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Early life factors and dental caries in 5-year-old children in China

Research output: Contribution to journalArticlepeer-review

Xiangyu Sun, Eduardo Bernabé, Xuenan Liu, Jennifer E. Gallagher, Shuguo Zheng

Original languageEnglish
JournalJournal of dentistry
Early online date24 Jun 2017
DOIs
Accepted/In press20 Jun 2017
E-pub ahead of print24 Jun 2017

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Abstract

Objectives: This study aimed to explore the association between early life factors and dental caries among 5-year-old Chinese children.

Methods: Data from 9,722 preschool children who participated in the third National Oral Health Survey of China were analysed. Information on early life (birth weight, breastfeeding and age when toothbrushing started), child (sex, ethnicity, birth order and dental behaviours) and family factors (parental education, household income, place of residence, number of children in the family, respondent’s age and relation to the child) were obtained from parental questionnaires. Children were also clinically examined to assess dental caries experience using the decayed, missing and filled teeth (dmft) index. The association of early life factors with dmft was evaluated in negative binomial regression models.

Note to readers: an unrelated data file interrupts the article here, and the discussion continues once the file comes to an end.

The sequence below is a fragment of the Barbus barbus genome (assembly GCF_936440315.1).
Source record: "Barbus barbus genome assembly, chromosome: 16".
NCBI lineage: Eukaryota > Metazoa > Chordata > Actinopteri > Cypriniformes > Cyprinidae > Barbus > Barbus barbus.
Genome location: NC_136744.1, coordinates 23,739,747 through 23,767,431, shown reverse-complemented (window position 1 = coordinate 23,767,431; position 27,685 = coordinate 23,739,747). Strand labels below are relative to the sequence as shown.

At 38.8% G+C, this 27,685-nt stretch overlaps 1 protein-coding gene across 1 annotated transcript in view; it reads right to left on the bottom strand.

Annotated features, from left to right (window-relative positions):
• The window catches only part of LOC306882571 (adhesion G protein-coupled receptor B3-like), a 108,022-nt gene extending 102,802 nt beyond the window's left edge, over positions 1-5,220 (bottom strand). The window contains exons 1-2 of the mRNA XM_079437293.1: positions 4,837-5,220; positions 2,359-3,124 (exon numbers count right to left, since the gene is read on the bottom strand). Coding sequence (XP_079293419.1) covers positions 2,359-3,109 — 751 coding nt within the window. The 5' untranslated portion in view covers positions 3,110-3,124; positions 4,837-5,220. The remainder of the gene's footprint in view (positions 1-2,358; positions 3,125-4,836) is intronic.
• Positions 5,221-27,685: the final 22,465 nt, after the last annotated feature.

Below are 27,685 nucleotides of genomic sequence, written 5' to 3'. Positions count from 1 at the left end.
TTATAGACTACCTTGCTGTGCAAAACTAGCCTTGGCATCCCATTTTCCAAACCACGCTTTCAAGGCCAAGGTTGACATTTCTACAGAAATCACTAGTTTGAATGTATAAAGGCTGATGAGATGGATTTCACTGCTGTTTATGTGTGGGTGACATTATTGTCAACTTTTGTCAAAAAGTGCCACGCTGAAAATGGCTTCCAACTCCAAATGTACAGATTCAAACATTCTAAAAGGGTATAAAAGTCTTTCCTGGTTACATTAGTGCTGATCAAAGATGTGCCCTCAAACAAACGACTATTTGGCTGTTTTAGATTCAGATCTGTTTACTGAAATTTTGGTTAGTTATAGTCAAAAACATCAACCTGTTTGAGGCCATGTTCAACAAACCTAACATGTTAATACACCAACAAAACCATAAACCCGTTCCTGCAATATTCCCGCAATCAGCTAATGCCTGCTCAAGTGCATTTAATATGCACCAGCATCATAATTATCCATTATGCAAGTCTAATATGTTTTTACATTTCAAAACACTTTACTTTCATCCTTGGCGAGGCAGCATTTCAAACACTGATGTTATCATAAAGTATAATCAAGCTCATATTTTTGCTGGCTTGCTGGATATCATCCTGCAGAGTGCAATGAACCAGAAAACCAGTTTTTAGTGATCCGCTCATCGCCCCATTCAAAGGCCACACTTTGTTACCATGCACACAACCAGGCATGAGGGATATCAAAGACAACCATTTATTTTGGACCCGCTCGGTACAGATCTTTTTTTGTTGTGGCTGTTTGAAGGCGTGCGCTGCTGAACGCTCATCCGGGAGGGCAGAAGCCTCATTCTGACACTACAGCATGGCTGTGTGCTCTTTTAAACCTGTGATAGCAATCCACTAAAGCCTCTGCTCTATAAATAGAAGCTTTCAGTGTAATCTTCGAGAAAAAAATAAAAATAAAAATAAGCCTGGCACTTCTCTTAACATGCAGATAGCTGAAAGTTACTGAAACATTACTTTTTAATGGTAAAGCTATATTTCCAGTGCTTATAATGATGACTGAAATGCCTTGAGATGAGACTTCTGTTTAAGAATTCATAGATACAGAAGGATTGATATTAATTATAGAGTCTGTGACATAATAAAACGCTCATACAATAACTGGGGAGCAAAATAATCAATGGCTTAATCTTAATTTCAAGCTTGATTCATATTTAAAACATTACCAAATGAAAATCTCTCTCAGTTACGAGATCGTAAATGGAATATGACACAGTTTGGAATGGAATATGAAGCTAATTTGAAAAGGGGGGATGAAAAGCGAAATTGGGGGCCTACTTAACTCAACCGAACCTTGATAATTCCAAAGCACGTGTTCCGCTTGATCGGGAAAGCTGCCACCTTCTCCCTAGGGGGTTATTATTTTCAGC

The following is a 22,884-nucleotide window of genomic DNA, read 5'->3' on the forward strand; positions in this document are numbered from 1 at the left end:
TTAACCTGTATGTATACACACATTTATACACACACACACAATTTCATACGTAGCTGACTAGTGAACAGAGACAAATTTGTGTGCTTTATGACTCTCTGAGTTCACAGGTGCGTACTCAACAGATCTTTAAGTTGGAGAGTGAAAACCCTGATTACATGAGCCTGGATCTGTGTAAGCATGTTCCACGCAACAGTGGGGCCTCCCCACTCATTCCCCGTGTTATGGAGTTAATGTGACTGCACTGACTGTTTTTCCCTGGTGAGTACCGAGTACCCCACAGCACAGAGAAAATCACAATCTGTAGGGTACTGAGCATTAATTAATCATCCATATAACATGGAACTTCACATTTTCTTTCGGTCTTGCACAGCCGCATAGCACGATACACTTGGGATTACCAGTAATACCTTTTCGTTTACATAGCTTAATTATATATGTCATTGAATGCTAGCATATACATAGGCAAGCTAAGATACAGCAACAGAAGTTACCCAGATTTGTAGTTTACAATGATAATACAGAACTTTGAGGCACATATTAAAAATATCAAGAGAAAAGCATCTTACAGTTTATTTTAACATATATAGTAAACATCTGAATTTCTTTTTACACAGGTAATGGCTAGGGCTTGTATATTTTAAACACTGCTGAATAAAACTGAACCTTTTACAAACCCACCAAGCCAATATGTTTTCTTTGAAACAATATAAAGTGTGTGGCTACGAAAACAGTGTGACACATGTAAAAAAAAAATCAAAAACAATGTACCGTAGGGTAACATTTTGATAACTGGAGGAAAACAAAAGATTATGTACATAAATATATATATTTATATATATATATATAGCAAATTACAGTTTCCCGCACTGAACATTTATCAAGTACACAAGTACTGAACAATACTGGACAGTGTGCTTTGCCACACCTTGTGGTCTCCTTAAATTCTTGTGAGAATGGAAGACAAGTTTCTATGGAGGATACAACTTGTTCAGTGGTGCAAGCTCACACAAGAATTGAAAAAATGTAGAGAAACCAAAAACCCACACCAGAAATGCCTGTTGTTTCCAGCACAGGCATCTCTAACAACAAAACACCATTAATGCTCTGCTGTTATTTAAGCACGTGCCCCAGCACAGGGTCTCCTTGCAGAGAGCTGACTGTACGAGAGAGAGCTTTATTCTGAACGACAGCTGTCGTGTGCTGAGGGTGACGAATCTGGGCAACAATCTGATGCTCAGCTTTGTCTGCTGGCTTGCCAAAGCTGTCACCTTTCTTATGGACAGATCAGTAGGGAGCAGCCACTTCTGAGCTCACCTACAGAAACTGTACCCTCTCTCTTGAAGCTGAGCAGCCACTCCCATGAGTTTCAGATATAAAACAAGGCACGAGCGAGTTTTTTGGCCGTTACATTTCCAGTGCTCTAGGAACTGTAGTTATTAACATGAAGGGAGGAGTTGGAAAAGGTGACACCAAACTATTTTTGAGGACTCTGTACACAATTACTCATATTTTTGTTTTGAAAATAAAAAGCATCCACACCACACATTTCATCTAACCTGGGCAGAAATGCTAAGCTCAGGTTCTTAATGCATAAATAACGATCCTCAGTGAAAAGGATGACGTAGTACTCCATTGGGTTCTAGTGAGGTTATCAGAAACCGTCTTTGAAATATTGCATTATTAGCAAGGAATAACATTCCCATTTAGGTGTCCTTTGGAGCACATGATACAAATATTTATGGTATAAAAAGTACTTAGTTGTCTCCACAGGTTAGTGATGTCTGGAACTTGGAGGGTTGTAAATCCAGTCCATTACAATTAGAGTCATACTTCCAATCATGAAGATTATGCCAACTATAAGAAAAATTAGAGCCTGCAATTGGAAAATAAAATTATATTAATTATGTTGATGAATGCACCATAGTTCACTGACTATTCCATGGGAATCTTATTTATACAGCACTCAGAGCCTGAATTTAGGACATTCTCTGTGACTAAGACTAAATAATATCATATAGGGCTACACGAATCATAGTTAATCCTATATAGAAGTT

Results: We found that birth weight was not associated with dental caries experience; children who were exclusively and predominantly formula-fed had lower dmft values than those exclusively breastfed; and children who started brushing later in life had higher dmft values than those who were brushing within the first year. Only one in seven of all children received regular toothbrushing twice per day, and only 34.7% commenced toothbrushing by the age of 3 years.

Conclusions: This study shows certain early life factors play a role in dental caries among Chinese preschool children and provides important insights to shape public health initiatives on the importance of introducing early toothbrushing. Clinical Significance The early environment, especially the age when parents introduce toothbrushing to their children, can be an important factor to prevent childhood dental caries.

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